First Night, Deerhoof
Last night marked Deerhoof's first night on their American tour in support of Friend Opportunity. The show was at the El Rey which -- as far as I know -- may have been the largest venue they've ever played in L.A. I loved seeing them at the Troubadour because it was more intimate: I saw the sweat dripping from the guitarist's face, the drum stick splinters on the ground, Satomi's footwork (still up to her crazy choreography). But the El Rey was good, good. If anything, the place was optimal for their "new" sound, which is bigger and requires more attention: the layering, the complexities, the cooperation between guitar and drums, drums and vocals, guitar and vocals ... Deerhoof are 110% comfortable with each other, and it made last night's show spectacular. Once you fully understand how your band mates play, you can explore new territories, you can organically evolve and alter every piece, and make nothing sound forced or rigid.
As with Gang of Four, Deerhoof's rhythm section has this uncanny ability to accent the melody, wherever it's coming from. Often times, I felt like the melody was not being carried merely by the guitar, but by the guitar that was supplemented, accented, and accentuated by the drums.
One new thing that Friend Opportunity and the limited line-up has brought about is more of a stress on individual merit and potential. It was strange -- but really awesome! -- how Deerhoof would almost like, break into jam sessions. The songs generally maintained their shorter length, but consistently delved into intense experimentation and further development. Deerhoof's live shows always so distantly represent carbon copies of the recorded material. It's as though you're hearing the record (full blast, of course) in a different dimension, a different reality.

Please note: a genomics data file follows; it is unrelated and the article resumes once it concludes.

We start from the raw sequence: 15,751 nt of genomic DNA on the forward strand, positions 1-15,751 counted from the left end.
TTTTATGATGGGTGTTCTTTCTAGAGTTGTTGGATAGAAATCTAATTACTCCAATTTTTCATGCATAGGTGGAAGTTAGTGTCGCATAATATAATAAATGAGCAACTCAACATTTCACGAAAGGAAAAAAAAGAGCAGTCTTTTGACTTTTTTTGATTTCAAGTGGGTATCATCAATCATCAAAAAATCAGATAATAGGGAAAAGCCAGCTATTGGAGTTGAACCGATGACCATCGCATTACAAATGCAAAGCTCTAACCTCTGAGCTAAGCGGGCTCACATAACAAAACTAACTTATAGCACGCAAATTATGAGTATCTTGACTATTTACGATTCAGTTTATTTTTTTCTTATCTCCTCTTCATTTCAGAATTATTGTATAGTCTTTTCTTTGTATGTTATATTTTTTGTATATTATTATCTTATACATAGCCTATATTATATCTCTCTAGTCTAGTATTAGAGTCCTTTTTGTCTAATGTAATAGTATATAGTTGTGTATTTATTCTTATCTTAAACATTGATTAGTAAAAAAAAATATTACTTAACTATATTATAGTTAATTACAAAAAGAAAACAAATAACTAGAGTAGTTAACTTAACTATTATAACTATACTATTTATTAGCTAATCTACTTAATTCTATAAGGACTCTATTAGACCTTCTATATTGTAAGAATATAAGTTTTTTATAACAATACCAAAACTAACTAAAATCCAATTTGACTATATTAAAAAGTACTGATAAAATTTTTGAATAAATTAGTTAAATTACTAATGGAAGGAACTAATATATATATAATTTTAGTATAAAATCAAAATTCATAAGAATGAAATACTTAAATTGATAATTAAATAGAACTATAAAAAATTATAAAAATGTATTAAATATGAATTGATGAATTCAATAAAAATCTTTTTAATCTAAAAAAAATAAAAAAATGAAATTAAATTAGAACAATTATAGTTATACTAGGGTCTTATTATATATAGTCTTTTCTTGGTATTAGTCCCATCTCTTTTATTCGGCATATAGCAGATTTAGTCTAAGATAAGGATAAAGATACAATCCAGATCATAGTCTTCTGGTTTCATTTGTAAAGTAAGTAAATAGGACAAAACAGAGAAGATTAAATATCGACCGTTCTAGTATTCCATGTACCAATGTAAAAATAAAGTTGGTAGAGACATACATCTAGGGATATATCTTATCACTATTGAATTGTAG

And that reminds me ... Friend Opportunity has been compared frequently to the likes of Yes, Genesis, and other art-rock groups for the 70s. This comparison is totally founded, I decided after listening to them live last night. Deerhoof is clearly eager to explore the experimental potential hidden within every single beat, hook, and melody. This willingness to change and constantly learn more is what makes Deerhoof all the more appealing and fascinating to me.
Lastly, the set itself was really stellar. The band started off with primarily older stuff (and got the sold-out audience sufficiently pumped up), but finished it all off with more recent pieces, including a slightly altered version of "+81" (no trumpet line).
The encore was spectacular, although it almost sounded like another set to me (I think they played another five songs!) ...
The band mentioned they were nervous to be starting up another American tour, but this show should have rid them all of that sentiment ... they've nothing be be scared of or nervous of.
What an amazing group.